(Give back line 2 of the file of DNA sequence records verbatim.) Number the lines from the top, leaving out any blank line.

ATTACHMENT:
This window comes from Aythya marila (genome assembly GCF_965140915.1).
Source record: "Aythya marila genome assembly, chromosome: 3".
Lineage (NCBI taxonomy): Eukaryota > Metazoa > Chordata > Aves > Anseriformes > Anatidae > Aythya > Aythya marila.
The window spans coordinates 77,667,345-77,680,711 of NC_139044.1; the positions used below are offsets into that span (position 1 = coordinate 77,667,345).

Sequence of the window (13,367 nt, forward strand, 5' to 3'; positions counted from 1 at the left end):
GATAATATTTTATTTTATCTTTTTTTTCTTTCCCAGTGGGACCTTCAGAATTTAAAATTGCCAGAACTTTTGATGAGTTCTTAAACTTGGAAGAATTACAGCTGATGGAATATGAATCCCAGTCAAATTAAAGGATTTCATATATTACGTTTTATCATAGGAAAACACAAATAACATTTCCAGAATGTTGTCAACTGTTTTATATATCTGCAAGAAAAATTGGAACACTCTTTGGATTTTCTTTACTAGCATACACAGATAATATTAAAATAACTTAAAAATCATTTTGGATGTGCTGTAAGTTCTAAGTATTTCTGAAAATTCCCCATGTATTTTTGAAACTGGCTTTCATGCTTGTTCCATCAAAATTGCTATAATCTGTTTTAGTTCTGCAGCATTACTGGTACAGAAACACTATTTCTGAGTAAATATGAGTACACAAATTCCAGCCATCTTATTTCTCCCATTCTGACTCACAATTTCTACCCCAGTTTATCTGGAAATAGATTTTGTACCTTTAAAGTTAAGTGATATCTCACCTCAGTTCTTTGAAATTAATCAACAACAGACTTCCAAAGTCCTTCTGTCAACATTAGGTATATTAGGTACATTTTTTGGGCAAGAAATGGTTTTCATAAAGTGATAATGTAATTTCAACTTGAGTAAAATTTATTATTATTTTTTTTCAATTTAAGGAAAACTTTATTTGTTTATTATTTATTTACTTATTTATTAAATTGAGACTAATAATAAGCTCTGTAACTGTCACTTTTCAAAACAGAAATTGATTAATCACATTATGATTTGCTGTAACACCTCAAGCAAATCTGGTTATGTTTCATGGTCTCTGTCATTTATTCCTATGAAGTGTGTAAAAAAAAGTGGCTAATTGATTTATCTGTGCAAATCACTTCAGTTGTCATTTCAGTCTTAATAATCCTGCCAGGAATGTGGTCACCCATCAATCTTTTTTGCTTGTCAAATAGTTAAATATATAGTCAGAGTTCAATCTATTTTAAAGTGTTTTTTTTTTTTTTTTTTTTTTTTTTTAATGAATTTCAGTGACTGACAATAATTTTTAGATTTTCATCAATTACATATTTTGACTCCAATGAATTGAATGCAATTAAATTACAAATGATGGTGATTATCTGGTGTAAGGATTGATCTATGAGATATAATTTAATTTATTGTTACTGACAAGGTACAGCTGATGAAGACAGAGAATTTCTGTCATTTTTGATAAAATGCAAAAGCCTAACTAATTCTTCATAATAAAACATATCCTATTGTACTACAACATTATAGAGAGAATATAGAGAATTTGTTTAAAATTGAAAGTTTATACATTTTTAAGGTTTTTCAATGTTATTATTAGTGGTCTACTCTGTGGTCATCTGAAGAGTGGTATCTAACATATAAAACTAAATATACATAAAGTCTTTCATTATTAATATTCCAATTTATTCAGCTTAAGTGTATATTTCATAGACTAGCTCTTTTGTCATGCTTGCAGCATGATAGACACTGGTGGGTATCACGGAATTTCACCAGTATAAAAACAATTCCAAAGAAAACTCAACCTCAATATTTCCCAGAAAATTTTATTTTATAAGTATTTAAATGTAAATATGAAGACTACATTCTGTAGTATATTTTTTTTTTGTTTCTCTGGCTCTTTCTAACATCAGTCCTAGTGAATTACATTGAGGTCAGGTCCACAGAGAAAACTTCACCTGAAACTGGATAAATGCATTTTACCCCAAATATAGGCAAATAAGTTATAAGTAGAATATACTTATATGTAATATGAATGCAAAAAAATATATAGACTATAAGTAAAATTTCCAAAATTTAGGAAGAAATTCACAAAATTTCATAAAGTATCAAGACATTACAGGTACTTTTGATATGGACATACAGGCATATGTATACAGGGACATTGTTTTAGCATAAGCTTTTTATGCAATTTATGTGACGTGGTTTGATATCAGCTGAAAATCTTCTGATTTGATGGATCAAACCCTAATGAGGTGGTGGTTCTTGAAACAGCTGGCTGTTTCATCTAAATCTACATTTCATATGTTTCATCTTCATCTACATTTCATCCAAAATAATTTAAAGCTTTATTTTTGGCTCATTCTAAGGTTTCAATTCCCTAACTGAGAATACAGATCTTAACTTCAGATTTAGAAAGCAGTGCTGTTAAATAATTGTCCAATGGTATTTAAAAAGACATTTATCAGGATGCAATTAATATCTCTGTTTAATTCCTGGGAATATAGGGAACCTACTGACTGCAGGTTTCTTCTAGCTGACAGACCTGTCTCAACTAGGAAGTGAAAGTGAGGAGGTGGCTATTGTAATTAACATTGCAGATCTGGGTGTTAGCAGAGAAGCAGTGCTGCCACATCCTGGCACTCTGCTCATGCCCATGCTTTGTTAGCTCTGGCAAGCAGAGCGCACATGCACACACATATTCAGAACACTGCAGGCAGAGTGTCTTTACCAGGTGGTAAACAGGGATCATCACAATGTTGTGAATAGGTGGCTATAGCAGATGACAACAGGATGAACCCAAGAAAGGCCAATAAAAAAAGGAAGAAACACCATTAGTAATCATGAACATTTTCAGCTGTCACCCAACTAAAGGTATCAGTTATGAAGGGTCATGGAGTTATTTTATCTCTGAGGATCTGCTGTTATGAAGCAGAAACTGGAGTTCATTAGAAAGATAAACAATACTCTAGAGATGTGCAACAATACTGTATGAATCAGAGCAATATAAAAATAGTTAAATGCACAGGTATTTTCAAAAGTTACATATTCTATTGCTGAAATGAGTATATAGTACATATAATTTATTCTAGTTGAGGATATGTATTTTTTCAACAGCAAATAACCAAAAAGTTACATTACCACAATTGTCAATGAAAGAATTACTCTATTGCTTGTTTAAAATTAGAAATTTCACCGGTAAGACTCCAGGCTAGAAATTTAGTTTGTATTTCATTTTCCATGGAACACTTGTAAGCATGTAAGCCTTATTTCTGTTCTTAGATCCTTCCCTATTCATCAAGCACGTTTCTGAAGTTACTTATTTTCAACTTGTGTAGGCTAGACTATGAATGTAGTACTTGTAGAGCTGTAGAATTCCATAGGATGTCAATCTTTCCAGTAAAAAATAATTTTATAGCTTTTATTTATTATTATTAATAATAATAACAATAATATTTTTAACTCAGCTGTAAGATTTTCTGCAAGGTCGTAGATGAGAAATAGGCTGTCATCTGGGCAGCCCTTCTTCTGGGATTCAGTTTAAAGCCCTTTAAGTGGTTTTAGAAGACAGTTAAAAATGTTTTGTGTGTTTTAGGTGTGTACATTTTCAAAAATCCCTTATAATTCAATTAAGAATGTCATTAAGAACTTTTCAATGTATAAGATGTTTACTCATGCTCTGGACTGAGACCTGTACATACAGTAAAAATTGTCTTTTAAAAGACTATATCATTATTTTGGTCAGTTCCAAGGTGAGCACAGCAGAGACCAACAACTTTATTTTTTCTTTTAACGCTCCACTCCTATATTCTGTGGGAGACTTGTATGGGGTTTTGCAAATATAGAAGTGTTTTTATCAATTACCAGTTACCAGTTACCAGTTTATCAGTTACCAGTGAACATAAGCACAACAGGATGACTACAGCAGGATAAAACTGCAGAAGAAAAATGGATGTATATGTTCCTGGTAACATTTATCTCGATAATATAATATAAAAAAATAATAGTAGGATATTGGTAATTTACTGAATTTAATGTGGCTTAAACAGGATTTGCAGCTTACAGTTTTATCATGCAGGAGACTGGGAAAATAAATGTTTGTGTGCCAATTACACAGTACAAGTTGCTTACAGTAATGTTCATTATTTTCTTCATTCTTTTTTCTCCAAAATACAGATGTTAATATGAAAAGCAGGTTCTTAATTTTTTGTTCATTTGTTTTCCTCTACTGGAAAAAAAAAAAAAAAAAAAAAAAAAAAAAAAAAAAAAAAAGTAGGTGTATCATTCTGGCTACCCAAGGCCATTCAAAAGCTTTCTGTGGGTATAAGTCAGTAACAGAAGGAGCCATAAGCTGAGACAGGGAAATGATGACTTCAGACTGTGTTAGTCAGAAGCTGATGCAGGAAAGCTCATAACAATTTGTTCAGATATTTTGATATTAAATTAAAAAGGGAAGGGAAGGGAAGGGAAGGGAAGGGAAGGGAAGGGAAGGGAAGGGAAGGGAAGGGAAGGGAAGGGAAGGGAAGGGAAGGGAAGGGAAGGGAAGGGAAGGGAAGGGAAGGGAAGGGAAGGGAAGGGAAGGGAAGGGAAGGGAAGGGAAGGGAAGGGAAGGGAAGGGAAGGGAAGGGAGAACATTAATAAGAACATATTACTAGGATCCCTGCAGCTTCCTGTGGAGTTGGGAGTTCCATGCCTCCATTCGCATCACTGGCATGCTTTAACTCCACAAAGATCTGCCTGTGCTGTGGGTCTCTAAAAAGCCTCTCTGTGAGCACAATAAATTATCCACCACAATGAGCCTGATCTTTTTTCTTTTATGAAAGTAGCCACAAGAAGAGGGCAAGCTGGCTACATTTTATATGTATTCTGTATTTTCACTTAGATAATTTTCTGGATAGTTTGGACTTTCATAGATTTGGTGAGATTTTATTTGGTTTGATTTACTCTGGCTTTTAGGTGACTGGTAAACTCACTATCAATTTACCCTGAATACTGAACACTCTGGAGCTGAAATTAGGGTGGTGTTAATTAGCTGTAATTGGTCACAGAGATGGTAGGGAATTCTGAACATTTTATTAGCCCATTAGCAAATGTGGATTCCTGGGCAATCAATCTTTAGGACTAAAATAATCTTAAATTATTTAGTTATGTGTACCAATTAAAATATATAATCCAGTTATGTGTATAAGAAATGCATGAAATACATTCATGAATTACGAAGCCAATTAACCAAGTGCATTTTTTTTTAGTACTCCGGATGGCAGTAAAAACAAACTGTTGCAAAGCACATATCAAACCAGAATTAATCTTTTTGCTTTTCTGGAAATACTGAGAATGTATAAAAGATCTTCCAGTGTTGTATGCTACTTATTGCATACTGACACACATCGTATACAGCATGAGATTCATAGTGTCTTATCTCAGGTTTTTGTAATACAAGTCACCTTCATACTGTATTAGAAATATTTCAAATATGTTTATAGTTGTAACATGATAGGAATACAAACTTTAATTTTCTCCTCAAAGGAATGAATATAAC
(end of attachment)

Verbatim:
Source record: "Aythya marila genome assembly, chromosome: 3".